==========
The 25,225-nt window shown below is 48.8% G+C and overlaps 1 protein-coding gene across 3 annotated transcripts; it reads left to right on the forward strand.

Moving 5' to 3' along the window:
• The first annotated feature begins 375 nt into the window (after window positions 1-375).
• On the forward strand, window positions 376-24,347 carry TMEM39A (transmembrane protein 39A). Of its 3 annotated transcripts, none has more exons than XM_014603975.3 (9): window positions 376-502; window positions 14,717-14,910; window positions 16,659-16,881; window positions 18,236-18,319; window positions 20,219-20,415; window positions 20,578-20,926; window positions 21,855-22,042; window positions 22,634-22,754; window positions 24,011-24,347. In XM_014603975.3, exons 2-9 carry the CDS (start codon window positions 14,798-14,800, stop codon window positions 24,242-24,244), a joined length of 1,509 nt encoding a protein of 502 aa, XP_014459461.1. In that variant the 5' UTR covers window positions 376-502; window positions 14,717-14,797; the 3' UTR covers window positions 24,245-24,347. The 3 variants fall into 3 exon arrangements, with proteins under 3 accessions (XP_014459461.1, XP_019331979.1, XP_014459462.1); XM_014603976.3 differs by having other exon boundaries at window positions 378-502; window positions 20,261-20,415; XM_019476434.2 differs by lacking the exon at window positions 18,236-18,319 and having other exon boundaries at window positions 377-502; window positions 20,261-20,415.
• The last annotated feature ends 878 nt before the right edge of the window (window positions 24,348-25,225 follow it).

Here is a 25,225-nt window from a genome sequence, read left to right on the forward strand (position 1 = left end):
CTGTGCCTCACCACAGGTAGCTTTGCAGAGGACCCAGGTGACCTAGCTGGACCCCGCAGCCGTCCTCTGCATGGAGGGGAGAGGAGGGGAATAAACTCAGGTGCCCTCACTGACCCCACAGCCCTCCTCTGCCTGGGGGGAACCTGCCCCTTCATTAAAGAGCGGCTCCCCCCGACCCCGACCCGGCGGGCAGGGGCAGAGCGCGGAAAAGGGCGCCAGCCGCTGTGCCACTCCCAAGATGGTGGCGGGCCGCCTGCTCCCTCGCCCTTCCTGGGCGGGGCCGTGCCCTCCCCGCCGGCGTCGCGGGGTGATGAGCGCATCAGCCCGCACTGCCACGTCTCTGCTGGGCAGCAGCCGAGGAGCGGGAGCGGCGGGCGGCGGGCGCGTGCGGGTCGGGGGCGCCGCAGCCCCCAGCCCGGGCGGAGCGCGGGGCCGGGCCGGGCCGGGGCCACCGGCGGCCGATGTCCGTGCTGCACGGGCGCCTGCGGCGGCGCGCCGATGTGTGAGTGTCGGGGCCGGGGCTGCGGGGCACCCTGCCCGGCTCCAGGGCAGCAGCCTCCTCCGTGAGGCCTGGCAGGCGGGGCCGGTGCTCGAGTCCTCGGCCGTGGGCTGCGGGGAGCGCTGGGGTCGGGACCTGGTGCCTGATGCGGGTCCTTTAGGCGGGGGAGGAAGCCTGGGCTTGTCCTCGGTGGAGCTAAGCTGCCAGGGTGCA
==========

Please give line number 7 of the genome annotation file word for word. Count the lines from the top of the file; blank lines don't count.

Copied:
CTGTGCCTCACCACAGGTAGCTTTGCAGAGGACCCAGGTGACCTAGCTGGACCCCGCAGCCGTCCTCTGCATGGAGGGGAGAGGAGGGGAATAAACTCAGGTGCCCTCACTGACCCCACAGCCCTCCTCTGCCTGGGGGGAACCTGCCCCTTCATTAAAGAGCGGCTCCCCCCGACCCCGACCCGGCGGGCAGGGGCAGAGCGCGGAAAAGGGCGCCAGCCGCTGTGCCACTCCCAAGATGGTGGCGGGCCGCCTGCTCCCTCGCCCTTCCTGGGCGGGGCCGTGCCCTCCCCGCCGGCGTCGCGGGGTGATGAGCGCATCAGCCCGCACTGCCACGTCTCTGCTGGGCAGCAGCCGAGGAGCGGGAGCGGCGGGCGGCGGGCGCGTGCGGGTCGGGGGCGCCGCAGCCCCCAGCCCGGGCGGAGCGCGGGGCCGGGCCGGGCCGGGGCCACCGGCGGCCGATGTCCGTGCTGCACGGGCGCCTGCGGCGGCGCGCCGATGTGTGAGTGTCGGGGCCGGGGCTGCGGGGCACCCTGCCCGGCTCCAGGGCAGCAGCCTCCTCCGTGAGGCCTGGCAGGCGGGGCCGGTGCTCGAGTCCTCGGCCGTGGGCTGCGGGGAGCGCTGGGGTCGGGACCTGGTGCCTGATGCGGGTCCTTTAGGCGGGGGAGGAAGCCTGGGCTTGTCCTCGGTGGAGCTAAGCTGCCAGGGTGCA